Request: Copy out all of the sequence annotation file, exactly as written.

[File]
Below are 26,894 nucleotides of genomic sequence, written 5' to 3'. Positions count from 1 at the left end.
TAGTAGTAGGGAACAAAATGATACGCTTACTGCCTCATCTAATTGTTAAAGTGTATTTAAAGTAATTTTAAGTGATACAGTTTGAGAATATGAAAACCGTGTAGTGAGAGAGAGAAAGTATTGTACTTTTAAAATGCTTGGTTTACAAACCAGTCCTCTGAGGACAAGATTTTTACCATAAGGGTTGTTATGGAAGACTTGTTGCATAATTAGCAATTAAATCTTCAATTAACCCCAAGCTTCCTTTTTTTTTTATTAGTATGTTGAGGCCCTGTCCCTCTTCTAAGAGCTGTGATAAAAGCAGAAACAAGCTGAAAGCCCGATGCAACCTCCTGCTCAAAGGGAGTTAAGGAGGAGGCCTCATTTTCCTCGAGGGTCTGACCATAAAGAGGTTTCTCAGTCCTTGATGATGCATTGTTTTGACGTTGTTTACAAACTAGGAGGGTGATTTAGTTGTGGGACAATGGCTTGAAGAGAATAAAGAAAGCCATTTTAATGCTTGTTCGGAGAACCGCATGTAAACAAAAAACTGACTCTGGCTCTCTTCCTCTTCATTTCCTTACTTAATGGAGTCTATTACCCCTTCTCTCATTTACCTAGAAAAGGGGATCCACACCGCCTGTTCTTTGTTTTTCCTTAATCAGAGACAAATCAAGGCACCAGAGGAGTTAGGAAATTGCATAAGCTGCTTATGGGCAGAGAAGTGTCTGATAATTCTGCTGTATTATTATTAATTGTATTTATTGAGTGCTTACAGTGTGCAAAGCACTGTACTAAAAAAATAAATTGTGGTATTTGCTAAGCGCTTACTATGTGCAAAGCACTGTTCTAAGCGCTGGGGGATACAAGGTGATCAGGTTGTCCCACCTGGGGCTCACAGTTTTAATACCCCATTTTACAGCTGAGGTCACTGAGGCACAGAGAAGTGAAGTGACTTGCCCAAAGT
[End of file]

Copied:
Below are 26,894 nucleotides of genomic sequence, written 5' to 3'. Positions count from 1 at the left end.
TAGTAGTAGGGAACAAAATGATACGCTTACTGCCTCATCTAATTGTTAAAGTGTATTTAAAGTAATTTTAAGTGATACAGTTTGAGAATATGAAAACCGTGTAGTGAGAGAGAGAAAGTATTGTACTTTTAAAATGCTTGGTTTACAAACCAGTCCTCTGAGGACAAGATTTTTACCATAAGGGTTGTTATGGAAGACTTGTTGCATAATTAGCAATTAAATCTTCAATTAACCCCAAGCTTCCTTTTTTTTTTATTAGTATGTTGAGGCCCTGTCCCTCTTCTAAGAGCTGTGATAAAAGCAGAAACAAGCTGAAAGCCCGATGCAACCTCCTGCTCAAAGGGAGTTAAGGAGGAGGCCTCATTTTCCTCGAGGGTCTGACCATAAAGAGGTTTCTCAGTCCTTGATGATGCATTGTTTTGACGTTGTTTACAAACTAGGAGGGTGATTTAGTTGTGGGACAATGGCTTGAAGAGAATAAAGAAAGCCATTTTAATGCTTGTTCGGAGAACCGCATGTAAACAAAAAACTGACTCTGGCTCTCTTCCTCTTCATTTCCTTACTTAATGGAGTCTATTACCCCTTCTCTCATTTACCTAGAAAAGGGGATCCACACCGCCTGTTCTTTGTTTTTCCTTAATCAGAGACAAATCAAGGCACCAGAGGAGTTAGGAAATTGCATAAGCTGCTTATGGGCAGAGAAGTGTCTGATAATTCTGCTGTATTATTATTAATTGTATTTATTGAGTGCTTACAGTGTGCAAAGCACTGTACTAAAAAAATAAATTGTGGTATTTGCTAAGCGCTTACTATGTGCAAAGCACTGTTCTAAGCGCTGGGGGATACAAGGTGATCAGGTTGTCCCACCTGGGGCTCACAGTTTTAATACCCCATTTTACAGCTGAGGTCACTGAGGCACAGAGAAGTGAAGTGACTTGCCCAAAGT